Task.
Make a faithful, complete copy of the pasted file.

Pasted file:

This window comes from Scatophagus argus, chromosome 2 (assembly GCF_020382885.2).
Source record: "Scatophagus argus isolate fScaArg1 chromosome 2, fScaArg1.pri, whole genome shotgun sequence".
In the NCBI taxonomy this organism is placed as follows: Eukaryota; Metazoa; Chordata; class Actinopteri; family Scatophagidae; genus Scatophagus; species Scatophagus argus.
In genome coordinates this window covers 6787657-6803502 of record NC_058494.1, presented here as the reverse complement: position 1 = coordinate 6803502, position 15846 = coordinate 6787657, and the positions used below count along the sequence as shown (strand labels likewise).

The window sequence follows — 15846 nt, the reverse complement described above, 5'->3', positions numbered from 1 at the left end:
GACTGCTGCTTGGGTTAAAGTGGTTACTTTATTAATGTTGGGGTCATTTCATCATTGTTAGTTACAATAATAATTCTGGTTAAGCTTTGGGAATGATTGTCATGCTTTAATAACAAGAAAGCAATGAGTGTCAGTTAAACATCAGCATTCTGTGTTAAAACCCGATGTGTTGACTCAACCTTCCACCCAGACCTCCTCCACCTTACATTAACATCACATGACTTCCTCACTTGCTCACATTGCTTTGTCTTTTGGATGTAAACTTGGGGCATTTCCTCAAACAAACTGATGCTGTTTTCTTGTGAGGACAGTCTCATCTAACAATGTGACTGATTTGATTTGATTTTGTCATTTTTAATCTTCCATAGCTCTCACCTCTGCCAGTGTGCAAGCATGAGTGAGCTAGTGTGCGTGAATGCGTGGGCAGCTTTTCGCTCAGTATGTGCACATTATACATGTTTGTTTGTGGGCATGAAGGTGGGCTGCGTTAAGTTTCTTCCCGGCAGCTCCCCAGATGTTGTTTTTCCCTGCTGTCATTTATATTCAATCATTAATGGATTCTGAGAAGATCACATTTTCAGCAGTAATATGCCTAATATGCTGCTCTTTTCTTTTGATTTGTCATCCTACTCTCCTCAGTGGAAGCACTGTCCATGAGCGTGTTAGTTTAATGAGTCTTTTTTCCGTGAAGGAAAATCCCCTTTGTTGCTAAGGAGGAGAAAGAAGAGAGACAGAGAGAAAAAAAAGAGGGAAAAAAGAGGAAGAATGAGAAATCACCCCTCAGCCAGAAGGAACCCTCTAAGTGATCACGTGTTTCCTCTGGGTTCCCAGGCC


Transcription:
This window comes from Scatophagus argus, chromosome 2 (assembly GCF_020382885.2).
Source record: "Scatophagus argus isolate fScaArg1 chromosome 2, fScaArg1.pri, whole genome shotgun sequence".
In the NCBI taxonomy this organism is placed as follows: Eukaryota; Metazoa; Chordata; class Actinopteri; family Scatophagidae; genus Scatophagus; species Scatophagus argus.
In genome coordinates this window covers 6787657-6803502 of record NC_058494.1, presented here as the reverse complement: position 1 = coordinate 6803502, position 15846 = coordinate 6787657, and the positions used below count along the sequence as shown (strand labels likewise).

The window sequence follows — 15846 nt, the reverse complement described above, 5'->3', positions numbered from 1 at the left end:
GACTGCTGCTTGGGTTAAAGTGGTTACTTTATTAATGTTGGGGTCATTTCATCATTGTTAGTTACAATAATAATTCTGGTTAAGCTTTGGGAATGATTGTCATGCTTTAATAACAAGAAAGCAATGAGTGTCAGTTAAACATCAGCATTCTGTGTTAAAACCCGATGTGTTGACTCAACCTTCCACCCAGACCTCCTCCACCTTACATTAACATCACATGACTTCCTCACTTGCTCACATTGCTTTGTCTTTTGGATGTAAACTTGGGGCATTTCCTCAAACAAACTGATGCTGTTTTCTTGTGAGGACAGTCTCATCTAACAATGTGACTGATTTGATTTGATTTTGTCATTTTTAATCTTCCATAGCTCTCACCTCTGCCAGTGTGCAAGCATGAGTGAGCTAGTGTGCGTGAATGCGTGGGCAGCTTTTCGCTCAGTATGTGCACATTATACATGTTTGTTTGTGGGCATGAAGGTGGGCTGCGTTAAGTTTCTTCCCGGCAGCTCCCCAGATGTTGTTTTTCCCTGCTGTCATTTATATTCAATCATTAATGGATTCTGAGAAGATCACATTTTCAGCAGTAATATGCCTAATATGCTGCTCTTTTCTTTTGATTTGTCATCCTACTCTCCTCAGTGGAAGCACTGTCCATGAGCGTGTTAGTTTAATGAGTCTTTTTTCCGTGAAGGAAAATCCCCTTTGTTGCTAAGGAGGAGAAAGAAGAGAGACAGAGAGAAAAAAAAGAGGGAAAAAAGAGGAAGAATGAGAAATCACCCCTCAGCCAGAAGGAACCCTCTAAGTGATCACGTGTTTCCTCTGGGTTCCCAGGCC